Welcome to the SNC official blog. Here you can find information on Self Care and Art Therapy and how it relates to the business, as well as information about upcoming events and sales when the information is relevant.
|Posted by [email protected] on August 2, 2017 at 9:50 PM||comments (0)|
Commissions are Open!
Hey guys. We’re open to commissions again! We had an awesome time with the convention and made some decent pocket change but the bills don’t pay themselves and food doesn’t appear out of thin air. Any and all commissions are greatly appreciated.
Alternatively you can give your support by pledging to Patreon, or buying something from our shop.
Here are some guidelines for commissions:
I considered doing commissions in order, however some of these are going to take longer than others. So instead I’ll say give me about a week to do your commission. Either you’ll get it sooner, or I’ll contact you about delays.
I’m happy to do almost any kind of art, but I’m especially confident my original work, and in the following categories for fan or original work:
I will do NSFW at request, but don’t automatically assume I’ll draw what you want. Tell me first, and I’ll tell you if I will or won’t.
To be honest, I don’t have much in the way of “heck no I’m not doing that”. However, in the name of the brand and all, I’m going to say no to graphic violence, non-con, and underage sex.
|Posted by [email protected] on August 2, 2017 at 9:40 PM||comments (0)|
Hey guys. Tonight we’re going to talk about Care Kits. You might also know them as Comfort Boxes or Care Boxes. These kits come in a wide range of arrangements, since each person typically puts it together themselves.
The most common types of kits are Comfort and Grounding Boxes. These are the kits that you pull out when you’re feeling overwhelmed, anxious, or you just need something to help you calm or center yourself. We’ll talk about those most often, at least for the next few months.
Less commonly talked about are kits of other varieties. You may have a bathroom care kit, which you use as a part of your daily routine. A kit like this might include a wash cloth, soap, shampoo, conditioner, deodorant, things for hair care, tooth care, and skin care. I like to call these Routine kits, since they’re the sort of kits that you would take out to use every single day (or on a routine schedule), rather than as you need them like a comfort box.
Pictured above is a comfort box that I’ve been building for a few months. I add to it frequently, whenever I get my hands on something that makes me feel good. The only thing I don’t keep in it is the stuffed transformer doll that I cuddle at night.
I have a little something for everything. I have lotion that smells good, some wax melts to make my room smell good, a coloring book for a distraction, some velvety fabric for something soft to touch, a candy bar for something sweet, books to flip through, candles, and so on. The structure and contents of a comfort box are free for you to decide on your own, though now and then you might want to build something specific.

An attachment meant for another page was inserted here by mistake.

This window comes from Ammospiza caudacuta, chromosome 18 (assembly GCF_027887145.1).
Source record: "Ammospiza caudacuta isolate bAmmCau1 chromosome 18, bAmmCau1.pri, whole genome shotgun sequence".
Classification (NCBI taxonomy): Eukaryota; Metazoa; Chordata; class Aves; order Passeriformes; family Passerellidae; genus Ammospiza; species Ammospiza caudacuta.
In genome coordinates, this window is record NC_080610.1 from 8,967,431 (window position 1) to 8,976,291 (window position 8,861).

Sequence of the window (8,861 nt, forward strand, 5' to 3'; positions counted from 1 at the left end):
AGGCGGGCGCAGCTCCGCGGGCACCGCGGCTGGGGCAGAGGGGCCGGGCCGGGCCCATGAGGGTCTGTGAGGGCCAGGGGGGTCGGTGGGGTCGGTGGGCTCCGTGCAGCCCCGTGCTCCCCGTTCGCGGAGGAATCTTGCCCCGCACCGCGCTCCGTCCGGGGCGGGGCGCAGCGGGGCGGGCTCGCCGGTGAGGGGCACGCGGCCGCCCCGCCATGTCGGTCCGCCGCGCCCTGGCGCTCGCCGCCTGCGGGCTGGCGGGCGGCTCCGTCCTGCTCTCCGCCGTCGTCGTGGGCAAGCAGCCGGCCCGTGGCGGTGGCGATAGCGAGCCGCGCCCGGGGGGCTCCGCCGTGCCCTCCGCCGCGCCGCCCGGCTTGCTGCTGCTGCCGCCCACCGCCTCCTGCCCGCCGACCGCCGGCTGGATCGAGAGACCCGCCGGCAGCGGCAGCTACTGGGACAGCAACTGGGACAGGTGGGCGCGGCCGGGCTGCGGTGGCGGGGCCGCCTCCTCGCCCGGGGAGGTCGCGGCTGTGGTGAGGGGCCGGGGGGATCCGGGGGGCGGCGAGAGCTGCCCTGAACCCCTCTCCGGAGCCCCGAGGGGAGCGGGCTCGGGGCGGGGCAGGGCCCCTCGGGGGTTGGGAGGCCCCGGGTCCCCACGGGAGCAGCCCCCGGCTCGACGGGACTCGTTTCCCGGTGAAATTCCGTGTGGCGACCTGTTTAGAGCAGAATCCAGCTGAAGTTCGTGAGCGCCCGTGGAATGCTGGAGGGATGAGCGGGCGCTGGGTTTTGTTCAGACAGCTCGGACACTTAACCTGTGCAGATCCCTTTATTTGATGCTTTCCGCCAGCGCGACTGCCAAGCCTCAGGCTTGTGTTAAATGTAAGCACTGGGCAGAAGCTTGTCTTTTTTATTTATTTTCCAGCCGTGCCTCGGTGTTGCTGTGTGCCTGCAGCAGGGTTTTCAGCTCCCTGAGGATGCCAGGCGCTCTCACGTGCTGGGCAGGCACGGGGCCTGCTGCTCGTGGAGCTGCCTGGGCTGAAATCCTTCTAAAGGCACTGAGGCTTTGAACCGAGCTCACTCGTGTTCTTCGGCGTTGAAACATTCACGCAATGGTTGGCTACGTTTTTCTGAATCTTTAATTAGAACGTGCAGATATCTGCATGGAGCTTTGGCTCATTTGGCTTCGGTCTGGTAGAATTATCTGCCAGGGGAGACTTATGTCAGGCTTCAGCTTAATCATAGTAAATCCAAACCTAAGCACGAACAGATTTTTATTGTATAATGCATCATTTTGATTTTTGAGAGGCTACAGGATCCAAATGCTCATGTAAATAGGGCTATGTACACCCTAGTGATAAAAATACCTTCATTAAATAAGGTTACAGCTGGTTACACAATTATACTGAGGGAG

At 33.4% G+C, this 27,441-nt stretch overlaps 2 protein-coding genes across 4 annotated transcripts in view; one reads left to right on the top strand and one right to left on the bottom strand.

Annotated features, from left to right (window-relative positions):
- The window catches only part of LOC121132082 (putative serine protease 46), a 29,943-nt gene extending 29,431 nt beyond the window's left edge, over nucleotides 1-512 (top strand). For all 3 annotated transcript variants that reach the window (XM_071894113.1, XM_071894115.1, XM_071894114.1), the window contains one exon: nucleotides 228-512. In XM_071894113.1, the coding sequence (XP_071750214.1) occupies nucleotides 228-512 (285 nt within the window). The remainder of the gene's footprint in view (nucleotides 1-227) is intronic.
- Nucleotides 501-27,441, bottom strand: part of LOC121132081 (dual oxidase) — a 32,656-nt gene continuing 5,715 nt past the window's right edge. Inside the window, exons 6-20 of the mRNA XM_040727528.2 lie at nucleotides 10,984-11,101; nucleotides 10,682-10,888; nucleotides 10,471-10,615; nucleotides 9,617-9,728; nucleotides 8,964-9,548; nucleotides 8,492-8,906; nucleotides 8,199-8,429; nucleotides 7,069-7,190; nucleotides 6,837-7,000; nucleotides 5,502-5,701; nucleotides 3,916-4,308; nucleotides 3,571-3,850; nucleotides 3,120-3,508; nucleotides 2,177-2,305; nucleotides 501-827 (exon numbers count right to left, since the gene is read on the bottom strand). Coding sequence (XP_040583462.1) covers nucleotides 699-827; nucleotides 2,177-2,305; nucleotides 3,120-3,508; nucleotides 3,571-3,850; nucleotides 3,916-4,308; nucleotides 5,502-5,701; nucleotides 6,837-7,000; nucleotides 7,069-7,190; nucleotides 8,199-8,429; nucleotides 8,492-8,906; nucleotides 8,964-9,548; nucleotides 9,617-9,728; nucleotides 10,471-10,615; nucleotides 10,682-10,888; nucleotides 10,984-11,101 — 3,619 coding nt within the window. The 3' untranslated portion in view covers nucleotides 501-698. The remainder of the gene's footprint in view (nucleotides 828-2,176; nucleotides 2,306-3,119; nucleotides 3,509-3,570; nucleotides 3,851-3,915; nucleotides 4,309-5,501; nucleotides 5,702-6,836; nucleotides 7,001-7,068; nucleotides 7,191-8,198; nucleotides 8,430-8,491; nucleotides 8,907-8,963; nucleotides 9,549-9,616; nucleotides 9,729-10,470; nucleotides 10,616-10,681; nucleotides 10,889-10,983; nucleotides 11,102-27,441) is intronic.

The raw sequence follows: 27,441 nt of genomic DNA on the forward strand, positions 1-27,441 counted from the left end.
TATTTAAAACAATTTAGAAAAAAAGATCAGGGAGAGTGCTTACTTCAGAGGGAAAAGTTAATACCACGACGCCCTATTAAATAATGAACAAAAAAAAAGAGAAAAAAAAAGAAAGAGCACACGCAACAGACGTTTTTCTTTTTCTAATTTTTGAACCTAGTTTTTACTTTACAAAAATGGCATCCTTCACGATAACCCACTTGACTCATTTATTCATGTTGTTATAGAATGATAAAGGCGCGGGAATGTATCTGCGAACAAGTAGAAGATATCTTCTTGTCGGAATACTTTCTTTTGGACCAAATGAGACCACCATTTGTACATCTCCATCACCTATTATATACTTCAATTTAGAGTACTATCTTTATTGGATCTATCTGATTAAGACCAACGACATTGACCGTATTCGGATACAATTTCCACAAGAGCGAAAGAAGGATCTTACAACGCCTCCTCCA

Every Wednesday we’ll be posting about care kits, and we’ll be talking about what you might put in them, suggestions for themed kits, and we’ll try to also answer any questions that our followers send in about the kits.
We’re also in the process of building a care kit system through Patreon that will allow Patrons at a specific level to gift friends and family customized kits, and in time the Etsy shop will include individual items intended for the kits. We’ll also be making some printables and guides available for the kits with a “pay what you want” sort of deal.
We hope that you enjoy our posts on care kits, and that you find them helpful.
|Posted by [email protected] on July 31, 2017 at 6:00 PM||comments (0)|
Like any other therapy, art therapy may be more or less effective depending on a variety of factors.
There are other variables that may come into play, but we’ll just focus on these for now.
If you check the sources at the end of this post, you’ll find a PDF from the American Art Therapy Association that addresses the definition of art therapy, and gives a brief overview of exactly what it is that art therapists do.
As a practice, art therapy can only be administered by a certified art therapist, who has undergone the appropriate education and received the proper license from the state. There are many creative activities that may be considered therapeutic in certain circumstances - however, as with other forms of therapy, it is best for the client to be guided by someone who has the appropriate training. However, this does not mean that you shouldn’t continue to pursue creative interests, especially if they do help you express yourself and feel better.
Art therapy can be beneficial for almost anyone, regardless of the skill level of the client. However, there are some groups that may be more responsive to the therapy, which is normal. In this case, children and clients on the autism disorder spectrum may find this form of therapy to be especially helpful, as these groups sometimes struggle to express themselves and communicate verbally. While this is not always the case, it is a possibility.
This form of therapy can be used to treat serious disorders, such as Bipolar Disorder (Manic Depression), Post Traumatic Stress Disorder (PTSD), Depression, Anxiety, and so on. There is even a possibility of this therapy being helpful for those with physical ailments, such as cancer.